Major League Baseball’s All-Star Game was once “appointment viewing” in this country. In 1980, more than 36 million people tuned in. In 2015, in the age of interleague play, a still-respectable 11 million watched the American and National Leagues battle it out.
But for Tuesday night’s game, the Nielsen numbers were profoundly horrible: 8.24 million people tuned in, making it the second-least-watched All-Star Game in history. This number is stunning when considering what was billed as one of the most compelling lineups in years, one that included Los Angeles Angels’ Japanese sensation Shohei Ohtani, who was the first player in All-Star Game history to be a starting pitcher and bat lead-off, and the game’s first two-way starter dating back to 1933.
In other words, for the Ohtani factor alone, the numbers should have landed at least above the 10 million-viewer threshold, but didn’t. And if you’re looking for a big reason outside of cord-cutting, look no further than the backlash baseball is receiving for moving the All-Star Game out of Georgia to Colorado due to the former’s new voting laws.
Of course, Colorado’s law governing early voting actually has a smaller time window than Georgia’s, showing that Major League Baseball didn’t do its homework before abruptly pulling the game out of Atlanta. Perhaps MLB Commissioner Rob Manfred read some of the headlines portraying the new law as racist.
“3 ways companies can help fight Georgia’s restrictive new voting law” — CBS News
“Georgia’s ‘Jim Crow’ voter suppression bill is now law. Here’s how Democrats can fight back” — NBC News (published not in its opinion section but in its “Politics & Policy” section)
“JIM CROW IN A SUIT AND TIE”: GEORGIA PASSES MASSIVE VOTER SUPPRESSION BILL” — Vanity Fair
There are dozens of other examples, but you get their point: The Georgia law is a chilling threat to democracy. It’s Jim Crow 2.0!
President Biden jumped on the boycott-Georgia bandwagon as well, falsely claiming that the state’s law ends voting hours so working people can’t vote.
“What I’m worried about is how un-American this whole initiative is. It’s sick. It’s sick … deciding that you’re going to end voting at five o’clock when working people are just getting off work,” Biden told reporters at his first press conference on March 25. That claim was met with no pushback or scrutiny from the few reporters chosen to ask questions in the room at the time.
“Among the outrageous parts of this new state law, it ends voting hours early so working people can’t cast their vote after their shift is over,” Biden also said in a statement on March 26.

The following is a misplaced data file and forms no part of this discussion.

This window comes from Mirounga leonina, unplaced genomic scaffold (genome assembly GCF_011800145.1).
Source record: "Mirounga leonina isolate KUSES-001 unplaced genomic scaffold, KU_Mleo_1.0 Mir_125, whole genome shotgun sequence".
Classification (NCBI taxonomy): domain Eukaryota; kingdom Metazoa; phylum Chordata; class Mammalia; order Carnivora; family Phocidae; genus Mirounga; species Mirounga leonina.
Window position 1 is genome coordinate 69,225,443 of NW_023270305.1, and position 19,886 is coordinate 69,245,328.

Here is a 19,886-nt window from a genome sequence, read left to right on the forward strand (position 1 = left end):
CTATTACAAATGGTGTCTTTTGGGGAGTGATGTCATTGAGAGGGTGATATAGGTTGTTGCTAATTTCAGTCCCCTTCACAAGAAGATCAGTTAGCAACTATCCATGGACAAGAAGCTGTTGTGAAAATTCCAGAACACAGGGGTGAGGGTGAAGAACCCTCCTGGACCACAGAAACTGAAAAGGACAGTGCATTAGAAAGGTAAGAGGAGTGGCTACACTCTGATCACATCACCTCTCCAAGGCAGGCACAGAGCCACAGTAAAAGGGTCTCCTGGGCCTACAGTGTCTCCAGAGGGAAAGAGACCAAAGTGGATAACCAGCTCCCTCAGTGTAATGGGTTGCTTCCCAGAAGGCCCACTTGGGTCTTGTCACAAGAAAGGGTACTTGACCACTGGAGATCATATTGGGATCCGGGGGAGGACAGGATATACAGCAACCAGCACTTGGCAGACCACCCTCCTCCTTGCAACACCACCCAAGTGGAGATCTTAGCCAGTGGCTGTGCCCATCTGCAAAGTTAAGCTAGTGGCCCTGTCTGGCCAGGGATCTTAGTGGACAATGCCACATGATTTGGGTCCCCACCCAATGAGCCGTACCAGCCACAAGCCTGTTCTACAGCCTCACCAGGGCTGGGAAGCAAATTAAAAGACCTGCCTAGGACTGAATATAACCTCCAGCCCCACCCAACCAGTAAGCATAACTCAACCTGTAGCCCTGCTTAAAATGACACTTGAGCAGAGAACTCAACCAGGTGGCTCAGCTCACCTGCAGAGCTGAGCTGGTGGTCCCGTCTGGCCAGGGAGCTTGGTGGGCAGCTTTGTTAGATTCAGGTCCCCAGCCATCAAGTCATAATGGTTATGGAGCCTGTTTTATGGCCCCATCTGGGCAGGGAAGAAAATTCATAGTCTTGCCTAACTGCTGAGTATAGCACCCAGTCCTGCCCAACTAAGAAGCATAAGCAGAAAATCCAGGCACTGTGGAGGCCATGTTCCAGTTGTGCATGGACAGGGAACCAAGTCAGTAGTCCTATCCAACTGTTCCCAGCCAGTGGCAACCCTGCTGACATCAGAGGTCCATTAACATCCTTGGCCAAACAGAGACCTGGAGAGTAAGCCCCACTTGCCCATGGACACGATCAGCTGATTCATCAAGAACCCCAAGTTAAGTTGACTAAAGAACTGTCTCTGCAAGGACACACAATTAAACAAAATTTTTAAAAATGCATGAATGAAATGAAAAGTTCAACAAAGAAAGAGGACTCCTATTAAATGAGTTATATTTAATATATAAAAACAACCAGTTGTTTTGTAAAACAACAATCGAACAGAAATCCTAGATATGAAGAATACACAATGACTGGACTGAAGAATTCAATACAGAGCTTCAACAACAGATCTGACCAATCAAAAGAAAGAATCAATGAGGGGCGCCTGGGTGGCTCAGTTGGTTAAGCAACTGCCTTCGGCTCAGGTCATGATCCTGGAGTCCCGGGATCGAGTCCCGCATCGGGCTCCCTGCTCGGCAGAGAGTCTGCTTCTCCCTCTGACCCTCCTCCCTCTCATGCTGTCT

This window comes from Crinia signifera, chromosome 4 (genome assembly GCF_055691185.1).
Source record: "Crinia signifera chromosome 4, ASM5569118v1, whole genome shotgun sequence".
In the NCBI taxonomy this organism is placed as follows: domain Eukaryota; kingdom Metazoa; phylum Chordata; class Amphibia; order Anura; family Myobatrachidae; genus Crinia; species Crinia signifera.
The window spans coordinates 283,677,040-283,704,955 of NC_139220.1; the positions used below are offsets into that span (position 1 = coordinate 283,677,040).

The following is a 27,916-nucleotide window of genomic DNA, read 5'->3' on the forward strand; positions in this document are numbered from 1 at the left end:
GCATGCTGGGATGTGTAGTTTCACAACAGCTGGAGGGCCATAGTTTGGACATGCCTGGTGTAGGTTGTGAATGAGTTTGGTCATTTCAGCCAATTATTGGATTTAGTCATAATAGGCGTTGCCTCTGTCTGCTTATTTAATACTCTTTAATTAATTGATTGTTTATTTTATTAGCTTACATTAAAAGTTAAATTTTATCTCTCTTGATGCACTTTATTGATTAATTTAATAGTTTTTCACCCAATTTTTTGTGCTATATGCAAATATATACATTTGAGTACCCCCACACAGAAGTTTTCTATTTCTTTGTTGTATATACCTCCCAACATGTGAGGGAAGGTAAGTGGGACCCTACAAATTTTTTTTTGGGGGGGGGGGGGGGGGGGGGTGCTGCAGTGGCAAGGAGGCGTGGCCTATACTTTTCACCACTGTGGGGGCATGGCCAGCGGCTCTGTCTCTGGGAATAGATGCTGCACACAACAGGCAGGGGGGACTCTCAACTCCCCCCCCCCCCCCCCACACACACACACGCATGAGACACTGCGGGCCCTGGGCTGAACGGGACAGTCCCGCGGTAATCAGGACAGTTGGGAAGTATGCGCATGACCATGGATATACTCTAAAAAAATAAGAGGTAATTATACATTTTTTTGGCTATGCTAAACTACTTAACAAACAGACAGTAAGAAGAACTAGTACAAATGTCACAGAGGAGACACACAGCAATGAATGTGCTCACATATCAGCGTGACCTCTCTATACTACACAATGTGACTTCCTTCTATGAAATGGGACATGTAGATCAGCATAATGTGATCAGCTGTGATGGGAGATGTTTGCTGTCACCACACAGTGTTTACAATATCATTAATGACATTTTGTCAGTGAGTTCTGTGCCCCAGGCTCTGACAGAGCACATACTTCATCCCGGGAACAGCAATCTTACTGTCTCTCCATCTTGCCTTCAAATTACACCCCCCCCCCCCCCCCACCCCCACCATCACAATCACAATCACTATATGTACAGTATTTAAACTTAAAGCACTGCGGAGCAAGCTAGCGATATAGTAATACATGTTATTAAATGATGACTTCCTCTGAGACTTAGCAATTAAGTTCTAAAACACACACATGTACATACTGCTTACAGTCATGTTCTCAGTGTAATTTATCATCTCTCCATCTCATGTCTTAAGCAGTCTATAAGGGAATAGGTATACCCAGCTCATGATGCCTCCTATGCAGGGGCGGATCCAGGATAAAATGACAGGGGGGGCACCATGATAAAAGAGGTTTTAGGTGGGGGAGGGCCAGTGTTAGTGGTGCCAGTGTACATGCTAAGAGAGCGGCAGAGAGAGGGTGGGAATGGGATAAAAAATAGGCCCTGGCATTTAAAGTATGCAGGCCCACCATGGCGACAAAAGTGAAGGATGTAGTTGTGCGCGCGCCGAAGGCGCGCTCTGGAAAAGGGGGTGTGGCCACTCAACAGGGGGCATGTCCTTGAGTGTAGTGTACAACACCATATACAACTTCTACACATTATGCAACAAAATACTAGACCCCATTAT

The Washington Post fact-checker promptly awarded Biden its worst judgement, “Four Pinocchios,” for lying to the American people.
No matter: The MLB and Manfred panicked and packed up to move the game from Atlanta’s Truist Park to Coors Field in Denver. Wokeness won the day — but one has to wonder whether MLB feels major league remorse over its decision.
Businesses in Cobb County, Ga., which were already devastated as a result of the pandemic, lost at least $100 million collectively in tourism-induced business when the game was moved. Cobb County is a majority Black community, while Denver decidedly is not.
Bang-up job, MLB! A grand slam of utter incompetence!
The falling ratings aren’t just happening in baseball, either. The NBA Finals currently underway can’t draw even 10 million viewers. The league saw just 8.6 million viewers tune in for Game 1 of Bucks-Suns. For context, in 2019 before the pandemic, Game 1 of the Finals between a team from a Canadian market (the Toronto Raptors) and the Golden State Warriors took in almost double the 2021 number, delivering more than 15 million viewers. In 1998, when the apolitical Michael Jordan was the face of the league, Game 1 of Bulls-Jazz registered nearly 30 million viewers.
Primary reason? The NBA also has gone full woke in embracing Black Lives Matter while even boycotting their own games last year.
Its biggest star, LeBron James, seemingly talks more about how horrible police are than about the game itself. And the blowback is real.
Major League Baseball’s All-Star Game used to be magical. Its viewership was higher than the population of Texas. Now it can’t even beat your average episode of “NCIS.”
Go woke, go broke: Major League Baseball is finding that out the hard way.
Joe Concha is a media and politics columnist for The Hill.
The original column stating that this year’s All Star Game was the least-watched in history was based on preliminary numbers from major markets. The column has been updated to reflect the final viewership total, per Nielsen Media Research.